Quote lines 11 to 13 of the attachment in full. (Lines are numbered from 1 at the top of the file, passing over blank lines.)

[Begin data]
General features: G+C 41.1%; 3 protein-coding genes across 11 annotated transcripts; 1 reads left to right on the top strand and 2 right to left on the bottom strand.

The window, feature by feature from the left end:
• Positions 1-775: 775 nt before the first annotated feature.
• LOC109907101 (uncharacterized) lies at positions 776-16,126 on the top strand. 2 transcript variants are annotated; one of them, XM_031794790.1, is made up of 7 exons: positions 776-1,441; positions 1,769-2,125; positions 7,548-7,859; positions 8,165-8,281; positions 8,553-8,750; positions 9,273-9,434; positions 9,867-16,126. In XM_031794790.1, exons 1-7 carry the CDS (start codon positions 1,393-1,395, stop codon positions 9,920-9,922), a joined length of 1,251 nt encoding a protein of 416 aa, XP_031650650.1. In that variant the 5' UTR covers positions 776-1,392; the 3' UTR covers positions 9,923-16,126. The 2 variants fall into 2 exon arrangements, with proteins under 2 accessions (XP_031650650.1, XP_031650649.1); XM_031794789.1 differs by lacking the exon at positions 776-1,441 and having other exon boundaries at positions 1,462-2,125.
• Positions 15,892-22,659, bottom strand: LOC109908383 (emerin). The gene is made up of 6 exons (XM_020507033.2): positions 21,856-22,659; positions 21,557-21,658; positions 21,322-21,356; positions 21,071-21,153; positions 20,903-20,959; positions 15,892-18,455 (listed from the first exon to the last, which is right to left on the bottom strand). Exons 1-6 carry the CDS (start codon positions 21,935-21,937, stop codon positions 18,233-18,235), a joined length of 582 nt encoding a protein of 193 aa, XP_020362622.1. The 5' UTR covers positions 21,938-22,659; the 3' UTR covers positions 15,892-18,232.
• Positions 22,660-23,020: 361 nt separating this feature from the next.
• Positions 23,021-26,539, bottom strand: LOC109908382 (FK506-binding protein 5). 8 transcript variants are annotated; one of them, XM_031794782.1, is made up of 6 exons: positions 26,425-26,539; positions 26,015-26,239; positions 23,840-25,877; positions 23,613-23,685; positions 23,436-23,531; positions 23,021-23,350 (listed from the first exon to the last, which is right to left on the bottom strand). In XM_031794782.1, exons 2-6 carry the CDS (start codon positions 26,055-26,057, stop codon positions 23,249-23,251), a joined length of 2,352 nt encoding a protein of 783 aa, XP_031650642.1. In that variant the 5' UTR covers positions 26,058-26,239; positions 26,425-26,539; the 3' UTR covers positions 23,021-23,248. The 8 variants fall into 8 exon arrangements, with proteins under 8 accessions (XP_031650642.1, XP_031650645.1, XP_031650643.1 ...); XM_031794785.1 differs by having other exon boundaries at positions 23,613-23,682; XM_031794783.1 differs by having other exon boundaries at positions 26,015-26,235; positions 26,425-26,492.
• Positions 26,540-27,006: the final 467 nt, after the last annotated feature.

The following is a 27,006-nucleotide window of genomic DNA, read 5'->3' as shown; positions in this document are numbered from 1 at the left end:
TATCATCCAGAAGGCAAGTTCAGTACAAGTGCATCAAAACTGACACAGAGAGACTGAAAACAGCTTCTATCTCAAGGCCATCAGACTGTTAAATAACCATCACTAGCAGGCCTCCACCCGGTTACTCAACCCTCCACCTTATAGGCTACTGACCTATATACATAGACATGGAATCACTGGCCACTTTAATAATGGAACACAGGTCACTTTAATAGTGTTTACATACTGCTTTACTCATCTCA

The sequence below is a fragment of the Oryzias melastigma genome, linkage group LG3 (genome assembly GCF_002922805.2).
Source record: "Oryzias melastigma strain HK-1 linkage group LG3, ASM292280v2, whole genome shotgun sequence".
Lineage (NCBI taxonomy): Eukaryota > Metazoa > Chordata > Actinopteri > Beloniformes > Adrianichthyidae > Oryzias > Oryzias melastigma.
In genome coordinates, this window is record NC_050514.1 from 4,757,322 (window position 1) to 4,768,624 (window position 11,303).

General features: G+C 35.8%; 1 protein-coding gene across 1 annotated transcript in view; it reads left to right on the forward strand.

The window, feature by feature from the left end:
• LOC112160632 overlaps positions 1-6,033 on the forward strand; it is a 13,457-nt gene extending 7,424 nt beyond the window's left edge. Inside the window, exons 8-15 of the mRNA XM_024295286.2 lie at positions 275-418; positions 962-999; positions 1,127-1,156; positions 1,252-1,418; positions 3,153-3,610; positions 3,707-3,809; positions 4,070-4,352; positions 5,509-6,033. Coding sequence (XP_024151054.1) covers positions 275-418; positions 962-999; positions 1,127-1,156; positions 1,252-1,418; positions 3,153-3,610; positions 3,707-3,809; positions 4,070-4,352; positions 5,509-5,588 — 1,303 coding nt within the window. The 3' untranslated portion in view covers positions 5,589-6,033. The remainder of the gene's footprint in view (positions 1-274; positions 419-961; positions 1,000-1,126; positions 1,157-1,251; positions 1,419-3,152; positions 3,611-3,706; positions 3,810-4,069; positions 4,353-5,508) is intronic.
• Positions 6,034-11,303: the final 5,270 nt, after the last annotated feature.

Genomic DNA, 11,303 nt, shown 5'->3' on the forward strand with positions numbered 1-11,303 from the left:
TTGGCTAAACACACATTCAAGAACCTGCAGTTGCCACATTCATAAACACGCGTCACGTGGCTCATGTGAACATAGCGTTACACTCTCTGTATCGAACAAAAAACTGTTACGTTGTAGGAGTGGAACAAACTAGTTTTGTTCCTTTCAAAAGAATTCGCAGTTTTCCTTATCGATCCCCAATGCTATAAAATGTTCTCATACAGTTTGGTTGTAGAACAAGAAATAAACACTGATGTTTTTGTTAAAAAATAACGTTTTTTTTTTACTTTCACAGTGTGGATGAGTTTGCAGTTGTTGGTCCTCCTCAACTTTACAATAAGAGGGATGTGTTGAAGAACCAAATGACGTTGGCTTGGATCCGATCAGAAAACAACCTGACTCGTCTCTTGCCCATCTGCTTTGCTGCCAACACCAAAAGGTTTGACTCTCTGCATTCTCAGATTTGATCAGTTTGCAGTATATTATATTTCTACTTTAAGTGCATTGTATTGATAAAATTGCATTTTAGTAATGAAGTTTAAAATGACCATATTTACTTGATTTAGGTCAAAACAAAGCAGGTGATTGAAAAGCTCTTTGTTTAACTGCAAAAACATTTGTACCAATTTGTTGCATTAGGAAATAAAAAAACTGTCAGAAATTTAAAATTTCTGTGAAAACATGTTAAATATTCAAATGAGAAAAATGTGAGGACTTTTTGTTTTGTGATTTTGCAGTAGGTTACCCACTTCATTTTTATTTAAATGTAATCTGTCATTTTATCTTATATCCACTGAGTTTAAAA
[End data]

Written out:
The sequence below is a fragment of the Oryzias melastigma genome, linkage group LG3 (genome assembly GCF_002922805.2).
Source record: "Oryzias melastigma strain HK-1 linkage group LG3, ASM292280v2, whole genome shotgun sequence".
Lineage (NCBI taxonomy): Eukaryota > Metazoa > Chordata > Actinopteri > Beloniformes > Adrianichthyidae > Oryzias > Oryzias melastigma.